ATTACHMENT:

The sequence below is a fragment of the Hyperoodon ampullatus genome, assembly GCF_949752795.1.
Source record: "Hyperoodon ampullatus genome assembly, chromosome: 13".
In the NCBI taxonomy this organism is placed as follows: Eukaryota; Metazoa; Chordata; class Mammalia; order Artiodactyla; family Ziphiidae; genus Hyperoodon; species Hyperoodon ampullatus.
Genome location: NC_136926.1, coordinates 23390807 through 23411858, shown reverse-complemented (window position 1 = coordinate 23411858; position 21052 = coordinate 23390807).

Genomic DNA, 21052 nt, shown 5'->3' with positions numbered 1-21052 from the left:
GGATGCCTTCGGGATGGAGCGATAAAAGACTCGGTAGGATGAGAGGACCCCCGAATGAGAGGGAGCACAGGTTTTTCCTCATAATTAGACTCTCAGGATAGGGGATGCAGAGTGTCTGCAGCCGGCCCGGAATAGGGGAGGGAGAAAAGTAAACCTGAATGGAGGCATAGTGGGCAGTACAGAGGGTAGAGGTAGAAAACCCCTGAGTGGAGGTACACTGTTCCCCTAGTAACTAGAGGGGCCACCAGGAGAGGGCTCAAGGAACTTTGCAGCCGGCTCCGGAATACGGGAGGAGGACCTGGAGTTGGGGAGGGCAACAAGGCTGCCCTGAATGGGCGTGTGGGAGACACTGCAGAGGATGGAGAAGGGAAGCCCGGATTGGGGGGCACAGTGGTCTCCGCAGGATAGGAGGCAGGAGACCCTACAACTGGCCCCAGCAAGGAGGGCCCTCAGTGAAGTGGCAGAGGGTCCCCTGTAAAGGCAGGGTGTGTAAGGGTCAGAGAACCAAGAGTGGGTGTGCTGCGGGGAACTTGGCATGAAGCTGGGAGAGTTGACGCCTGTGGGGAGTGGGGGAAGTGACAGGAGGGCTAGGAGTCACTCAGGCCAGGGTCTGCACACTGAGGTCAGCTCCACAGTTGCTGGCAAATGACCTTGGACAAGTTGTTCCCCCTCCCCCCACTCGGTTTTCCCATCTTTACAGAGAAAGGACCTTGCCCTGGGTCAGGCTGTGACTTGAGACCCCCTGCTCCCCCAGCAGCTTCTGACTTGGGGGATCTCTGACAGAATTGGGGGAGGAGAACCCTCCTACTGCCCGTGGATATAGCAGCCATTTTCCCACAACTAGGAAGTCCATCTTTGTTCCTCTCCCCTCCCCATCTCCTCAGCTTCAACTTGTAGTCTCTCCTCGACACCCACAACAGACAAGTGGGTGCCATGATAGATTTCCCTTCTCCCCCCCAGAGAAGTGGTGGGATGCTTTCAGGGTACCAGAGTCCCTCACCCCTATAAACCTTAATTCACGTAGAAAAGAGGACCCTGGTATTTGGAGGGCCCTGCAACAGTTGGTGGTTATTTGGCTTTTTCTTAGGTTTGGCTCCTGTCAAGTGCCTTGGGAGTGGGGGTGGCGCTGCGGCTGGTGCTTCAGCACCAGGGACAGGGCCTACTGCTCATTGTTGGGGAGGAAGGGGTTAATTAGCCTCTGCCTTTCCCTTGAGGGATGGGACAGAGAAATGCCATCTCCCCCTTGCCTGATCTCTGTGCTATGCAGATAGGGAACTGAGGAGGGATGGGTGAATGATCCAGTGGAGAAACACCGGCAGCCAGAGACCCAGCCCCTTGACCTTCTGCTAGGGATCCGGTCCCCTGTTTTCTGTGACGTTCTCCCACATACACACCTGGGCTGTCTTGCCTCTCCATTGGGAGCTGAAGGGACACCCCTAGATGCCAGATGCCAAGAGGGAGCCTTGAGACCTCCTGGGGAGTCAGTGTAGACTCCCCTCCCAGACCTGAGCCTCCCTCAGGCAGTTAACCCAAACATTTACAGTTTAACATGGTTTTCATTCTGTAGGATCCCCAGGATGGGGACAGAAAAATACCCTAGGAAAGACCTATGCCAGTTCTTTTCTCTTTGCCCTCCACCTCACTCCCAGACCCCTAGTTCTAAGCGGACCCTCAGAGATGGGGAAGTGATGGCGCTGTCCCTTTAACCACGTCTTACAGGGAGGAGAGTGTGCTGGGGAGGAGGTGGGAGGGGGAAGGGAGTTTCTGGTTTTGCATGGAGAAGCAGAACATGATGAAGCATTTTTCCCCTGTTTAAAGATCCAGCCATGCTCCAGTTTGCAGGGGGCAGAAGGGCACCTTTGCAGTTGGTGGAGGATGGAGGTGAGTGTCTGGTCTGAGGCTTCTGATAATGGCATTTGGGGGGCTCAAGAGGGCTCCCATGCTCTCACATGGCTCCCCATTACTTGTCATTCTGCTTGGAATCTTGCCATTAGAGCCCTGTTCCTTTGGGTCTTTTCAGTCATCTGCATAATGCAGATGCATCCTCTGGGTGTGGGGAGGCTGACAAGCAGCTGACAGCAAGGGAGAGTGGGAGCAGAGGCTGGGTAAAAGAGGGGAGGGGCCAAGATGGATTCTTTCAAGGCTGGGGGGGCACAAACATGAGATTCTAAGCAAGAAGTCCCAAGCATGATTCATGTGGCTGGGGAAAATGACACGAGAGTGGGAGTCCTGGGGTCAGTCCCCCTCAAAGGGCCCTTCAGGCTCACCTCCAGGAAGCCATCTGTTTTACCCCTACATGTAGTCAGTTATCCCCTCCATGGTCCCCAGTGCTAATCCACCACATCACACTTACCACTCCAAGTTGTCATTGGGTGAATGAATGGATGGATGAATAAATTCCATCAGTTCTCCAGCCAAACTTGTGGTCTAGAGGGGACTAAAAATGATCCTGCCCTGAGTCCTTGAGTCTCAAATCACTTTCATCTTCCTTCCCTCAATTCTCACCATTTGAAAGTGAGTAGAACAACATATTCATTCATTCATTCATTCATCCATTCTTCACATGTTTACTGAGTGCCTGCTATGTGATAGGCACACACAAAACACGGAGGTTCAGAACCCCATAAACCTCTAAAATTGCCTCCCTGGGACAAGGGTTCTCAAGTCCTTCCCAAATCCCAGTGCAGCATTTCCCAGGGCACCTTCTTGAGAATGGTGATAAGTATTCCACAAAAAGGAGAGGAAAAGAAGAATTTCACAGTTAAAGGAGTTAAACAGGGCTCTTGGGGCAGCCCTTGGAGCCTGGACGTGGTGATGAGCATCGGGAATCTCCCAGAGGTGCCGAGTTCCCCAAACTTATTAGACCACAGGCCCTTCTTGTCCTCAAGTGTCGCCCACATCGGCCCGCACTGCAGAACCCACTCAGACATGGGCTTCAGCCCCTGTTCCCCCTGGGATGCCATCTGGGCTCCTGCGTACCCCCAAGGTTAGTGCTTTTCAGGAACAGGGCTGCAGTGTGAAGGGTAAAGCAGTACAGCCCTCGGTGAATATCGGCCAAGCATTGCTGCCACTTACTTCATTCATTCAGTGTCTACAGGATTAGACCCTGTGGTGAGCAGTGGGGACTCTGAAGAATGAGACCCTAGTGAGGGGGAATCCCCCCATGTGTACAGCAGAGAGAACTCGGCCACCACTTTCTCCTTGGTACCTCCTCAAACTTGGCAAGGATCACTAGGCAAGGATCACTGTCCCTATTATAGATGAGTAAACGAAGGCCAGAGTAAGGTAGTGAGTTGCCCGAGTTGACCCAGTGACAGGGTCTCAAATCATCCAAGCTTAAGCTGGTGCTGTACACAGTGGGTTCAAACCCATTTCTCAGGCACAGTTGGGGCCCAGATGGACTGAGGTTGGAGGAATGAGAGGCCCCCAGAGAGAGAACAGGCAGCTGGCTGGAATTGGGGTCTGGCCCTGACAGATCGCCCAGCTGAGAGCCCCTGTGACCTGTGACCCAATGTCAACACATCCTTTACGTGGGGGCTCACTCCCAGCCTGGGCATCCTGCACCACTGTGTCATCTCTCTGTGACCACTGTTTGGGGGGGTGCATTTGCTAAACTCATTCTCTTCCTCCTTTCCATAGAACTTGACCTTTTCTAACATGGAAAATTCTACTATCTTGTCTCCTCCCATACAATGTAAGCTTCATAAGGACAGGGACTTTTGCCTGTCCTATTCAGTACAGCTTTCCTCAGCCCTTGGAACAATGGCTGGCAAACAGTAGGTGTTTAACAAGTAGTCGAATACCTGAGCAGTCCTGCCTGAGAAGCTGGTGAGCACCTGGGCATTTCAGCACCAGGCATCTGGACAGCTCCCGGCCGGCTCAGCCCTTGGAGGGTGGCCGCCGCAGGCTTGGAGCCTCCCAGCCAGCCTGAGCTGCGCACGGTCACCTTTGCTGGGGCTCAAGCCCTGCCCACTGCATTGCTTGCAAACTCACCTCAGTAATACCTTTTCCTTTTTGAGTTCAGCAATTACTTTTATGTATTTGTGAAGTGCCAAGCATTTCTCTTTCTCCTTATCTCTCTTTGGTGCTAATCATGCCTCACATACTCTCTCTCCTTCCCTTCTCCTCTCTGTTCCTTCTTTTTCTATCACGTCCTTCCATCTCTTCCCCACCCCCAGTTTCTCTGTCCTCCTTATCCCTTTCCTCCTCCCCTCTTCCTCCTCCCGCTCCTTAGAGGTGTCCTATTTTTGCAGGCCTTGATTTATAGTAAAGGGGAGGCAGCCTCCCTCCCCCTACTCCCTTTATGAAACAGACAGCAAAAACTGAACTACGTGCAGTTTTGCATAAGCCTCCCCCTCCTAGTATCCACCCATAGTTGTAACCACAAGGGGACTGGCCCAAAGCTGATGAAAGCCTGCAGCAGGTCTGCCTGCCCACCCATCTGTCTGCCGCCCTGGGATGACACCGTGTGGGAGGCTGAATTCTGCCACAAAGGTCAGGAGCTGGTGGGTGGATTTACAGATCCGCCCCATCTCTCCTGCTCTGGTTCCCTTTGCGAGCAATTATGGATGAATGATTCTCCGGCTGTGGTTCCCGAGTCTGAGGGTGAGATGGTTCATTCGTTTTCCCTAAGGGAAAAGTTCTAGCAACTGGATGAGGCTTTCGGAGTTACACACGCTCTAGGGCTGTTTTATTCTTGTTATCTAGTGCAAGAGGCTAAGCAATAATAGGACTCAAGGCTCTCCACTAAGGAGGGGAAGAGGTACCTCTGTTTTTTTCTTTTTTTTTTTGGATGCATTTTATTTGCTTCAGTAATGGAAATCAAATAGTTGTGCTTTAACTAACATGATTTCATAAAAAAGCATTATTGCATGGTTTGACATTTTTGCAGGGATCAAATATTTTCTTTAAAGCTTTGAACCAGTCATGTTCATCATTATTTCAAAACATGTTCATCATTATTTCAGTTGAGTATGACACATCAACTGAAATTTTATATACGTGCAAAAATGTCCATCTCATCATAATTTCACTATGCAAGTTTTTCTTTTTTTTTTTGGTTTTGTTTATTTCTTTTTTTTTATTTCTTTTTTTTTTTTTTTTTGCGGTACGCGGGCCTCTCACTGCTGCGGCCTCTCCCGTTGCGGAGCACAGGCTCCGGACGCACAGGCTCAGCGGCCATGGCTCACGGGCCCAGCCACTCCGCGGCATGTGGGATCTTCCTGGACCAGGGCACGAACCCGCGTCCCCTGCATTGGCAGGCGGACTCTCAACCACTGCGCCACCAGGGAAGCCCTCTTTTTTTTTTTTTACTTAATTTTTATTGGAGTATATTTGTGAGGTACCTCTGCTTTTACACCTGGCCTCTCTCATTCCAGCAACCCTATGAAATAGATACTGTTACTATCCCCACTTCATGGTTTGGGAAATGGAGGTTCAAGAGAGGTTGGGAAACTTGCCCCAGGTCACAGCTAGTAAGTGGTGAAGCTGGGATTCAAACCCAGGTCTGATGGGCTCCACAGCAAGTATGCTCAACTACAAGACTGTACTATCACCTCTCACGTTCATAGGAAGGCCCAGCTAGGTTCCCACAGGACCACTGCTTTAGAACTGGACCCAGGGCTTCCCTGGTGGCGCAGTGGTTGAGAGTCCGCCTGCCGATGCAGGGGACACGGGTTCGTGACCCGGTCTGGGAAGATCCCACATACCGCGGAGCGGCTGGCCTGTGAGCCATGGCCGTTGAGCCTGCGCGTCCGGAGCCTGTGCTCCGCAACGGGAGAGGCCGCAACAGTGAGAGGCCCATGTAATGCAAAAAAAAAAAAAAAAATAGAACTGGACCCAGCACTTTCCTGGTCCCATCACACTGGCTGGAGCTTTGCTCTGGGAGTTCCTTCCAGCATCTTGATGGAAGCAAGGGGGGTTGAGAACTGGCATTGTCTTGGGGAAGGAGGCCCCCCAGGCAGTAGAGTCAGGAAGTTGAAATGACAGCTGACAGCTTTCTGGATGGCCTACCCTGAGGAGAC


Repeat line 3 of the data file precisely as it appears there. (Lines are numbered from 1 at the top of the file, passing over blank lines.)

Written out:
In the NCBI taxonomy this organism is placed as follows: Eukaryota; Metazoa; Chordata; class Mammalia; order Artiodactyla; family Ziphiidae; genus Hyperoodon; species Hyperoodon ampullatus.